Disability Rights Ohio is participating in Florida Coastal School of Law’s Graduate Assistance Program to provide new attorneys with short-term employment opportunities to gain experience and continue to develop their skills. Disability Rights Ohio welcomes Michael Stack and Samantha Pyatt to the team.
Stack earned his undergraduate degree from Auburn University and his law degree from Florida Coastal School of Law. He is employed at DRO as a law clerk. While he's had a definite climate adjustment to Ohio’s winter, Stack quickly adjusted to the mission of Disability Rights Ohio. “My favorite thing about DRO is the passion with which the people here advocate for the human, civil, and legal rights of people with disabilities. Such passionate pursuit of human dignity greatly impresses me,” he explained.
With a career interest in working for a non-profit organization or government agency, Pyatt, an Ohio attorney, has found herself enjoying the work done at Disability Rights Ohio. “People with disabilities just want to be treated equally and have equal opportunities. Disability Rights Ohio works very hard to make sure these individuals are treated equally and that is very important to me,” she explains as to her draw to Disability Rights Ohio. After earning an undergraduate degree from Kent State University, Pyatt graduated from Florida Coastal School of Law in 2013. She has discovered the office environment and mission to be the best part of Disability Rights Ohio. “Everyone is always helpful and they all work together to achieve a positive outcome,” she explains.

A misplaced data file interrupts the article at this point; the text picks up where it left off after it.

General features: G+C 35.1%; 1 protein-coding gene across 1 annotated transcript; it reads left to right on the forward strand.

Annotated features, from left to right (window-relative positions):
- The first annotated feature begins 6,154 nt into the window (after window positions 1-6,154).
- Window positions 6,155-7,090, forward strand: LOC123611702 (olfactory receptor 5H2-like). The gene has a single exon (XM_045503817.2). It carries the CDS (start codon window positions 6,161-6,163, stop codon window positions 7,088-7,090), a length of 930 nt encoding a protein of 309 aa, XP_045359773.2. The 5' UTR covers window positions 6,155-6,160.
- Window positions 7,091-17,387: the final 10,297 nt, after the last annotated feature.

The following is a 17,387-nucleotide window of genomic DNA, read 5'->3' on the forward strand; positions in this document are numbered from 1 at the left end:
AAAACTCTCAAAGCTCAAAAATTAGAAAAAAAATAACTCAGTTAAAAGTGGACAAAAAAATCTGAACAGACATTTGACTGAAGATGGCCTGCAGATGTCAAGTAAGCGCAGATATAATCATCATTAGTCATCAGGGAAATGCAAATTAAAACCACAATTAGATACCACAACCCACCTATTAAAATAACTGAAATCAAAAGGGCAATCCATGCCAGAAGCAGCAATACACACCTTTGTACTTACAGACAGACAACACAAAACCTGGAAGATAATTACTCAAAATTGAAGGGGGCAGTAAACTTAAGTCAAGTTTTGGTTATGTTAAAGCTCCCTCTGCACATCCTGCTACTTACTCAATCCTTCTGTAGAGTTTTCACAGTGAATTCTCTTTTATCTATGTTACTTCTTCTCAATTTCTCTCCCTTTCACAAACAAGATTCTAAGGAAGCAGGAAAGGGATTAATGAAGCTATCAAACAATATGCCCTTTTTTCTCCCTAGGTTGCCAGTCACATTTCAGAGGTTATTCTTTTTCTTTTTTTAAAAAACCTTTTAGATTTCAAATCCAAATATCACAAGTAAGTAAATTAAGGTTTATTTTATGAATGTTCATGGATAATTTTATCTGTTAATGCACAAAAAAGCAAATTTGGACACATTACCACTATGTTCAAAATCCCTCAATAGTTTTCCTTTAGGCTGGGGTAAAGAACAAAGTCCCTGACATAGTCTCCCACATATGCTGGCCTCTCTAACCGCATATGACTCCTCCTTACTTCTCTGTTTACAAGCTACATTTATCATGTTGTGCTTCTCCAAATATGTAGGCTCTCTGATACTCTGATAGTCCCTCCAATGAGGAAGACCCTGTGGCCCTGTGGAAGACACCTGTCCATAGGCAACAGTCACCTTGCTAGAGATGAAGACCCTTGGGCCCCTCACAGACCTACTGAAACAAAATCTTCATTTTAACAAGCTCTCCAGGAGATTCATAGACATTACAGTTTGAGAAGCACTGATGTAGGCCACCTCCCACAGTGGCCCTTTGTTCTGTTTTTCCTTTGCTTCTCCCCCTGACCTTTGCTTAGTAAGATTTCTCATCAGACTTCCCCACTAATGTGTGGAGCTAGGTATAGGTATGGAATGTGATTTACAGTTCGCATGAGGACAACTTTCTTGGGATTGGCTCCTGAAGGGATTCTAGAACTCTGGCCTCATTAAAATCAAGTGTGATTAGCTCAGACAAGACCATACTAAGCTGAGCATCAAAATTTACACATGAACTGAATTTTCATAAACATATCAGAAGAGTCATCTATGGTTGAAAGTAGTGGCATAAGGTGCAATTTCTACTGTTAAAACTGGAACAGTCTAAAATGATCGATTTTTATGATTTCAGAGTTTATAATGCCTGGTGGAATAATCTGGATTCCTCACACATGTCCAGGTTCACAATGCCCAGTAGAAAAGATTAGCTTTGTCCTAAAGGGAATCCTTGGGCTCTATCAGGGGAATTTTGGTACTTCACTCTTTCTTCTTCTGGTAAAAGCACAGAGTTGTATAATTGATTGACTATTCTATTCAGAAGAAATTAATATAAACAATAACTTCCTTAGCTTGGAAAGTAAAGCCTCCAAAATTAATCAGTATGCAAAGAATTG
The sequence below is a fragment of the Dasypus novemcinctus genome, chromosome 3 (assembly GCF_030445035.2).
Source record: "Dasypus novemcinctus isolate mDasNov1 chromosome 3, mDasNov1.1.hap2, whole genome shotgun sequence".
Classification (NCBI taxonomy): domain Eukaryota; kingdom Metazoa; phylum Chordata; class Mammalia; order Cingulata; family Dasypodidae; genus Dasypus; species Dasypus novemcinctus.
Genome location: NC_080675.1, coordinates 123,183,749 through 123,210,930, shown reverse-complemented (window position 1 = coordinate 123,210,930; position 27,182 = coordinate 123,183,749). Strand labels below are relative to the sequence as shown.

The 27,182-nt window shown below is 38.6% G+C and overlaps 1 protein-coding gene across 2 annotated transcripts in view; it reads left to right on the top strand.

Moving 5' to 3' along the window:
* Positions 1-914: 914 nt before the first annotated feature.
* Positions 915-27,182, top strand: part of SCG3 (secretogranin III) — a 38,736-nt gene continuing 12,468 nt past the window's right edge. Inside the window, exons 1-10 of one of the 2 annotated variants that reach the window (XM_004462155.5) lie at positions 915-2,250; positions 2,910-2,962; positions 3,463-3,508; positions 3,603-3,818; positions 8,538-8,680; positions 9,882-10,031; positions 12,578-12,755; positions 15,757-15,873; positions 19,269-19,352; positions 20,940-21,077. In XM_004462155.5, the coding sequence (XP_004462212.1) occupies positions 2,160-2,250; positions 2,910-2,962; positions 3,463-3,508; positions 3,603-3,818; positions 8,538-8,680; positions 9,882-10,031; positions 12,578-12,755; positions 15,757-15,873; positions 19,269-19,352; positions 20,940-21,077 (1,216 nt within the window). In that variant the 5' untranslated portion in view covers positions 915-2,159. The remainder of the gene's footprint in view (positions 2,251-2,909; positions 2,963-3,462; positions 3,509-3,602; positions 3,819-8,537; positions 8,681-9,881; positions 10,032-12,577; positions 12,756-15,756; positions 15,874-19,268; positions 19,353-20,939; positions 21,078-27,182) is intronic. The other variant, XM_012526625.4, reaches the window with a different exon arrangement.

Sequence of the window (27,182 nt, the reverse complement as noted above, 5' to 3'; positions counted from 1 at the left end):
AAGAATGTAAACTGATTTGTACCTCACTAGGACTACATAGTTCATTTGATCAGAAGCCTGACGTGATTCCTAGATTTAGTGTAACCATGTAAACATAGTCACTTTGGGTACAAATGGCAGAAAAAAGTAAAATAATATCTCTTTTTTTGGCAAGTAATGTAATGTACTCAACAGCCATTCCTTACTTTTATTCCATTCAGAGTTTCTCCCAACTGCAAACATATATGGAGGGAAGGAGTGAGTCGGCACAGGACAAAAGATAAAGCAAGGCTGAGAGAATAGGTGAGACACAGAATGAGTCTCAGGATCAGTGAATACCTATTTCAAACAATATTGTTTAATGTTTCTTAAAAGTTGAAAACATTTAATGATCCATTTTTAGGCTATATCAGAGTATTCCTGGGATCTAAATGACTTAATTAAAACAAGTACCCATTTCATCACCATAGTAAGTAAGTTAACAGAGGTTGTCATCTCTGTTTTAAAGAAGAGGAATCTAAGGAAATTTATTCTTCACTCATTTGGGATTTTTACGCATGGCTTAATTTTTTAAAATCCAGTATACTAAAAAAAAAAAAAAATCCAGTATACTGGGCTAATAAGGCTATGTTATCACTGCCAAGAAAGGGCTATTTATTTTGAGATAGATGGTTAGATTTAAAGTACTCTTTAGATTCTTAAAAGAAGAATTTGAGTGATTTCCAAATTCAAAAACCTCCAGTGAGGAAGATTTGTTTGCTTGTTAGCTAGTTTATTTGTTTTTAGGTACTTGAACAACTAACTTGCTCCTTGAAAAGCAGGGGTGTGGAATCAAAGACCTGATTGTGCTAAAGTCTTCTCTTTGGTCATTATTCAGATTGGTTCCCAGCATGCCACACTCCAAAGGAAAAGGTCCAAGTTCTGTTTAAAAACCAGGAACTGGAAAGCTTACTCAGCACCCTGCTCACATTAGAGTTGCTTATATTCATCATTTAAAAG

Disability Rights Ohio is pleased to have passionate and dedicated individuals like Stack and Pyatt work with our organization.